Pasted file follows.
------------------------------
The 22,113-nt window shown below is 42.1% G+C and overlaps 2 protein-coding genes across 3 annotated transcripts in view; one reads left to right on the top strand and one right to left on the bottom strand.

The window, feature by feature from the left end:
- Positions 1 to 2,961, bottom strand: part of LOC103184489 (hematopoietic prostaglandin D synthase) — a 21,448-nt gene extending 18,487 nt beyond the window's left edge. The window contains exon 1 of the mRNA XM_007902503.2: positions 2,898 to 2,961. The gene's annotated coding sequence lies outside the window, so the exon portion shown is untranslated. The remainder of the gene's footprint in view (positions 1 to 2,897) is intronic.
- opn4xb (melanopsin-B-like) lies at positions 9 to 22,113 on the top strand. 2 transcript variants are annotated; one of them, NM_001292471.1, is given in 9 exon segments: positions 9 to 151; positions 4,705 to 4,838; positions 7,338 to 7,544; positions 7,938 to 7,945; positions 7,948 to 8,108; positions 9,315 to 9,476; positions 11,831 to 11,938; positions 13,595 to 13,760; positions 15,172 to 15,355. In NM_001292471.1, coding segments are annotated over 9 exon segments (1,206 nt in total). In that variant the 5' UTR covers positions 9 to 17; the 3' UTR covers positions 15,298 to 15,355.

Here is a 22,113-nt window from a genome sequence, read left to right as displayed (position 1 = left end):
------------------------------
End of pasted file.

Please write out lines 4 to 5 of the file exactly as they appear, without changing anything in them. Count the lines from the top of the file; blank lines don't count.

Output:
- opn4xb (melanopsin-B-like) lies at positions 9 to 22,113 on the top strand. 2 transcript variants are annotated; one of them, NM_001292471.1, is given in 9 exon segments: positions 9 to 151; positions 4,705 to 4,838; positions 7,338 to 7,544; positions 7,938 to 7,945; positions 7,948 to 8,108; positions 9,315 to 9,476; positions 11,831 to 11,938; positions 13,595 to 13,760; positions 15,172 to 15,355. In NM_001292471.1, coding segments are annotated over 9 exon segments (1,206 nt in total). In that variant the 5' UTR covers positions 9 to 17; the 3' UTR covers positions 15,298 to 15,355.

Here is a 22,113-nt window from a genome sequence, read left to right as displayed (position 1 = left end):